Component and npm
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Many developers are drawn to Component because they see it as a way of easily running browser code in Node, and visa versa. While this is possible, it is not one of Components primary goals. Don't worry, all is not lost; you probably won't care much after you realize how many modern, first-rate Components are available.
If you still want to try to either use components in Node/browserify, or npm packages with browser components, here are your options:
Don’t publish to npm. Instead name the npm package (in
package.json) exactly the same as the component (in
component.json) and use the lesser known npm feature that lets you reference Github repositories directly. You can see this in action at ianstormtaylor/is which installs by
npm install ianstormtaylor/is. The downside is you have to pin dependenciess with the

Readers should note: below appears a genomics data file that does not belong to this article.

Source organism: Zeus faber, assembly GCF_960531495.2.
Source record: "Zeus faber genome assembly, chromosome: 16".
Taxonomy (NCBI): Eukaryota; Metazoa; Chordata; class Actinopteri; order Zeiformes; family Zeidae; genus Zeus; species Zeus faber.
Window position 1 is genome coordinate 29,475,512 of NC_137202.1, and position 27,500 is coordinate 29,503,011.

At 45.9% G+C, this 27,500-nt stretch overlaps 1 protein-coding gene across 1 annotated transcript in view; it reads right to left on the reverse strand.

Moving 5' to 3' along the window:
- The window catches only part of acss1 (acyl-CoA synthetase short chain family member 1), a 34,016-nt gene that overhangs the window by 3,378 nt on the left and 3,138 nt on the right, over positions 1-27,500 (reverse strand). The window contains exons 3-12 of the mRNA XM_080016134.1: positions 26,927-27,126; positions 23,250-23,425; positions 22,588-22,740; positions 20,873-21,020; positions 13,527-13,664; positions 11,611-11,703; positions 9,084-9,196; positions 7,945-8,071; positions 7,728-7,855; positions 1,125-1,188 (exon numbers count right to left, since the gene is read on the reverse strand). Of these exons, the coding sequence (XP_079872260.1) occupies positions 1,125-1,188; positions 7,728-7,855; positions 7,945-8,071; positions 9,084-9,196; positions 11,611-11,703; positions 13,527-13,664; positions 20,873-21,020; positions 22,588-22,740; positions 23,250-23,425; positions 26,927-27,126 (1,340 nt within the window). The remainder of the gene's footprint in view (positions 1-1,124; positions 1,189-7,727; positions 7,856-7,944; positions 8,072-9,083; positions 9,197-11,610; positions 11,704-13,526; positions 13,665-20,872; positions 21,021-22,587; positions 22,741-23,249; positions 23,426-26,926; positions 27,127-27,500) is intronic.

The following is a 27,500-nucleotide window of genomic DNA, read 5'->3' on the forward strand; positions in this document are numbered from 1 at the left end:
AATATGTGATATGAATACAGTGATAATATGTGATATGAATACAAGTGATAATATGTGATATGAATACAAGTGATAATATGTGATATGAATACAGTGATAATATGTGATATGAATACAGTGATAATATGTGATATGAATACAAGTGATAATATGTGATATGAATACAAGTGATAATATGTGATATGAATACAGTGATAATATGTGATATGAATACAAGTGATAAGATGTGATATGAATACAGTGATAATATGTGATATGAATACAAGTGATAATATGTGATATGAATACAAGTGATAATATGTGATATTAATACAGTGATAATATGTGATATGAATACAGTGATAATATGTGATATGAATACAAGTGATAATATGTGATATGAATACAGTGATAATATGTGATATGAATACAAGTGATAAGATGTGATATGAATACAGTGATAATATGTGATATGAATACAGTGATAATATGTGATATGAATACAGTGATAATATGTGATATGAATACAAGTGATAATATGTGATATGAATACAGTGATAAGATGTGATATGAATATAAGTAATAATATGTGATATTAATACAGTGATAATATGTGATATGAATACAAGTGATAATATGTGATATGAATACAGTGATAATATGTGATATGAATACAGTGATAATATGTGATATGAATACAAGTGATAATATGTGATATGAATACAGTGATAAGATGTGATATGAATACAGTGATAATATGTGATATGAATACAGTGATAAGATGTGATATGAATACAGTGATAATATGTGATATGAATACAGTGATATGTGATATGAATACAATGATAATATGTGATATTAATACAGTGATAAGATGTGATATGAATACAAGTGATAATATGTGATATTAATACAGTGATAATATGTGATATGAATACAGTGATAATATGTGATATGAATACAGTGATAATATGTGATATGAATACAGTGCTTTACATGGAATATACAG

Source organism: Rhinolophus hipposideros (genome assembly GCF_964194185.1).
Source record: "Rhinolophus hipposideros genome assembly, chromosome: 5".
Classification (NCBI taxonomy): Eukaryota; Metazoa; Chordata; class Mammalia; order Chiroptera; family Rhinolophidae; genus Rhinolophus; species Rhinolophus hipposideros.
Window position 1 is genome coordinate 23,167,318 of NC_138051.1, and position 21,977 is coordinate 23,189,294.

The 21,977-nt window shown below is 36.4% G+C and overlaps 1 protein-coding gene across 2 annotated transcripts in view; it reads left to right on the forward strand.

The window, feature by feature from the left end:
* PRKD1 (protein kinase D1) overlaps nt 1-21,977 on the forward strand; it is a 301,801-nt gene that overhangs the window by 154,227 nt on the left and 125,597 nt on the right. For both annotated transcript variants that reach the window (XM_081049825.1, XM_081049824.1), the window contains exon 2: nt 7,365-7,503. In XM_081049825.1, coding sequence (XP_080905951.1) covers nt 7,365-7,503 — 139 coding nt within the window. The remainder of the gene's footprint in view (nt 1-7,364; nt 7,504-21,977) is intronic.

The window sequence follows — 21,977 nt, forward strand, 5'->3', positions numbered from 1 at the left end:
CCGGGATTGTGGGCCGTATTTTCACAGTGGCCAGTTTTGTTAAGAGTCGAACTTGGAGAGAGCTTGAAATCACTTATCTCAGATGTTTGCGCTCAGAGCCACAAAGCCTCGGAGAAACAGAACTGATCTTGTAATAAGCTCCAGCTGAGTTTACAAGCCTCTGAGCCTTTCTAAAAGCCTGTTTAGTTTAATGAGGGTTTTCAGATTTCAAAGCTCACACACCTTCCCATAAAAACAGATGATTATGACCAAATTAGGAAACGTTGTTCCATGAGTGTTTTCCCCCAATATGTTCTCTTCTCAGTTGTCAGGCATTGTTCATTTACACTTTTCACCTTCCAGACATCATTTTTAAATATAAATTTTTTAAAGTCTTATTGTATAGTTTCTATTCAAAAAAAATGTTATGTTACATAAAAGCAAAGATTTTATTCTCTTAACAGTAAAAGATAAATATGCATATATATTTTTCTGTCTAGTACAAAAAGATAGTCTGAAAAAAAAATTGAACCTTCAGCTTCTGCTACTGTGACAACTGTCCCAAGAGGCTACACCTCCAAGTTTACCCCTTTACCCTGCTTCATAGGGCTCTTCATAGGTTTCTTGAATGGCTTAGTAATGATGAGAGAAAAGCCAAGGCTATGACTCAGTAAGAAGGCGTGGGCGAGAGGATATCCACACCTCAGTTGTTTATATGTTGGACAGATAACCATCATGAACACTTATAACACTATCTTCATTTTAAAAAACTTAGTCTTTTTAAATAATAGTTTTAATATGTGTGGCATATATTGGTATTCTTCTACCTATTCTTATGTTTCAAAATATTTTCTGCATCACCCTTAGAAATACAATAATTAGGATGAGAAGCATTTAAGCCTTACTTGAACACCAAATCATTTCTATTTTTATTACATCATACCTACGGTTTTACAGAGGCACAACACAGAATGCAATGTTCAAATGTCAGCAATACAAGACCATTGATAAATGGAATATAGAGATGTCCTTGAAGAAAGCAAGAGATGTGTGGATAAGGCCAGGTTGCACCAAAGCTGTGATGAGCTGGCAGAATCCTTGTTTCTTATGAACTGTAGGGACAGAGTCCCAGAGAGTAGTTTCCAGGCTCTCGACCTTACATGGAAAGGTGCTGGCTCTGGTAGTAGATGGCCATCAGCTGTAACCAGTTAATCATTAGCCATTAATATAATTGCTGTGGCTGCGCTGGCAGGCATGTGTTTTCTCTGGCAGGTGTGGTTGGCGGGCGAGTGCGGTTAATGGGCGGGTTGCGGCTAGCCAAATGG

#x.x.xsyntax, and your versions in your package.json aren’t ideal.
Publish to npm with the owner-repo name (e.g. component-model), which means you can require it in component with the same owner-repo name because of how the aliases work. i.e.
add-component-symlinks after running
npm install, and then you can use the component-preferred names when doing the require calls. i.e.
Publish to npm with whatever name you want, and then have a try/catch in your file requiring the component by both of its names, one for component and one for npm. See segmentio/validator for an example.
Use a special module that augments Component's
require(). Pass in two different names, and the augmented
require()will try to resolve each of them internally. This is basically a nicer API for the try/catch method. See CamShaft/require-component.
module.component, or forbeslindesay/is-browser to include the appropriate component/package with a ternary:
module.component ? require('model') : require('component-model').